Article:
The exact cause of thrush is not known. The candida albicans fungus is a normal part of everyone's digestive system, but thrush is an overgrowth of this. Thrush is not dangerous, but can be very uncomfortable indeed. Of course, you don't want your baby to suffer needlessly. So, if you suspect that your baby has oral thrush, because you noticed some of the symptoms described above (and in more detail in the linked article), seeing your baby's doctor as soon as possible is your best bet.
If necessary, your baby's pediatrician will take a cell sample from the baby's mouth and have it analyzed in a lab. Sometimes, doctors will recommend expectant management of thrush. Many mothers know from experience that thrush will usually go away by itself when not treated. But, thrush can be transferred back and forth between a mother and baby during breastfeeding, so it is certainly recommended that you keep this in mind and see your doctor, rather than just waiting for the fungus to disappear off its own accord.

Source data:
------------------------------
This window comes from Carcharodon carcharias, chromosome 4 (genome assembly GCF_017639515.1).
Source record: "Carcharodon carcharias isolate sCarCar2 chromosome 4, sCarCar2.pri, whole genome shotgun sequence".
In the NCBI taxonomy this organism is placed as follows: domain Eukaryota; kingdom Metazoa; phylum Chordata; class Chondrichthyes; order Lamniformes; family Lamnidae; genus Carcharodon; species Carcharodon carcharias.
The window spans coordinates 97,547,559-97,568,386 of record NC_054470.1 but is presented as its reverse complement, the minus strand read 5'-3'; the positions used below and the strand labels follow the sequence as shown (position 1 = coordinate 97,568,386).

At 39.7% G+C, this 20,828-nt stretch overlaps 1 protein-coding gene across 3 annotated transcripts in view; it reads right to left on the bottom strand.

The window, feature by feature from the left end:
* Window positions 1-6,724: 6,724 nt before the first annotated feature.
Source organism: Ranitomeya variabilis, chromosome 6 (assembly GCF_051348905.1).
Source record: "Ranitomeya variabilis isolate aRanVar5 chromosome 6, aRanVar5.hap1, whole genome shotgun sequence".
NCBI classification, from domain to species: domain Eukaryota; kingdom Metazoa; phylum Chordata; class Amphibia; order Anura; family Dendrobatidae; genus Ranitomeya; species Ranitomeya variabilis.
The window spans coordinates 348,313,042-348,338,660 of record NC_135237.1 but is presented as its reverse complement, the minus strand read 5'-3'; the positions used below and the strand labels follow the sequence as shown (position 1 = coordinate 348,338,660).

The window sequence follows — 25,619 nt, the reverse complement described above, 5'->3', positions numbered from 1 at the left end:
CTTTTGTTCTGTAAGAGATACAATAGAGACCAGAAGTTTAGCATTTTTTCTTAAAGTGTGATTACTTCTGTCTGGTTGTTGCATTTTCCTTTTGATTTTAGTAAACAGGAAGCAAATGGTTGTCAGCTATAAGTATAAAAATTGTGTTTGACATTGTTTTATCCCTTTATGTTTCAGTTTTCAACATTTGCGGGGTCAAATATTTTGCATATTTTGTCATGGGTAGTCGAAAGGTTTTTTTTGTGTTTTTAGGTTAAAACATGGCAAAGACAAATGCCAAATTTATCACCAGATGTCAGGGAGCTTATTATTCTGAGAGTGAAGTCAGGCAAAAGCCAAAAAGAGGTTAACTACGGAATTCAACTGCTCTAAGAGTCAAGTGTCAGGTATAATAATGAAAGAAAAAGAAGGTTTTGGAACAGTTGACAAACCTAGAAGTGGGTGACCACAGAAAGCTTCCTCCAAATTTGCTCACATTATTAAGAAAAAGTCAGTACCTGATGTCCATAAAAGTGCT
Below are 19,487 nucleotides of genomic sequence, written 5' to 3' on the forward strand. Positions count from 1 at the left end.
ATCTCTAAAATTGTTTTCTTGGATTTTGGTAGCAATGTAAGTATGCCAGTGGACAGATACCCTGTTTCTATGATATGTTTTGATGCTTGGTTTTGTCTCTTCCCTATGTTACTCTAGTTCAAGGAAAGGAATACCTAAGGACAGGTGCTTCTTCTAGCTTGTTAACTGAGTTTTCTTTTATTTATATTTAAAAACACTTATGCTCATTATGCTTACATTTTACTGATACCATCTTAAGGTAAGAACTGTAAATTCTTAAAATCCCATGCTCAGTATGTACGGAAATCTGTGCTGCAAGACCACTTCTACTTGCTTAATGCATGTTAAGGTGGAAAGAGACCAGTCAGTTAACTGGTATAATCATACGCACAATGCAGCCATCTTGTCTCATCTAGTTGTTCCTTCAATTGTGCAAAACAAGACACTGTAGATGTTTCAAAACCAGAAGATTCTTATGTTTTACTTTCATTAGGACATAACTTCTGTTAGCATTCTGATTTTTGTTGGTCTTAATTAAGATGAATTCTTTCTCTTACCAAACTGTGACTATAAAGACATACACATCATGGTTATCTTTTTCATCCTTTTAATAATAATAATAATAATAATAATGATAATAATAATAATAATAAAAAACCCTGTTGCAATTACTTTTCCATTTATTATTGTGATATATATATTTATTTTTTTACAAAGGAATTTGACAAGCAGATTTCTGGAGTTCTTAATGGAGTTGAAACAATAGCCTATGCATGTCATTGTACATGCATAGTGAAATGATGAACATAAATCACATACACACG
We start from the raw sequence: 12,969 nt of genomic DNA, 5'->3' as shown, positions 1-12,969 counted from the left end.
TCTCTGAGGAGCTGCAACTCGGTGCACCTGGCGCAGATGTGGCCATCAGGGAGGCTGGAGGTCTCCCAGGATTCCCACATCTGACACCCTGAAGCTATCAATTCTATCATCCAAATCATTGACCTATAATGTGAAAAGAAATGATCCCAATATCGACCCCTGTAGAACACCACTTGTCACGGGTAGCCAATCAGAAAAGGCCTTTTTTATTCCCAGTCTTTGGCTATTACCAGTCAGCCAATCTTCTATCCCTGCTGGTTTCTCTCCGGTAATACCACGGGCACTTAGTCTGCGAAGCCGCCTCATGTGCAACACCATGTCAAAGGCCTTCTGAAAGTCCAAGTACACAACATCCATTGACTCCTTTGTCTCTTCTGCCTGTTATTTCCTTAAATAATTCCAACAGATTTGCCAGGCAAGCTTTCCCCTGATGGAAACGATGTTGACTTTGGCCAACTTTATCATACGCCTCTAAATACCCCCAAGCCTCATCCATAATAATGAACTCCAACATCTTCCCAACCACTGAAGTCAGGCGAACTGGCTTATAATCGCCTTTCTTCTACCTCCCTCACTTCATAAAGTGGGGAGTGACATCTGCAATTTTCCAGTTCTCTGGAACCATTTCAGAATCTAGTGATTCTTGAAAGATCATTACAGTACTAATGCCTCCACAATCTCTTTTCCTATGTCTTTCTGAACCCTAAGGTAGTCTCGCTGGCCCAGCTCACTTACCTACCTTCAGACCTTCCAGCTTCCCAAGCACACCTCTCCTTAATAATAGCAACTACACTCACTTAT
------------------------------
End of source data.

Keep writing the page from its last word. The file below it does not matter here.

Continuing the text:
If you have thrush on your nipples as well, a topical cream to treat thrush is needed for you as well. Symptoms of thrush on the nipples include cracked nipples and visible white patches. Thrush can be treated with these antifungal drugs (Nystatin is one example), or by internal drugs that are designed to treat the infection more thoroughly. The latter may be recommended after topical creams turned out not to work.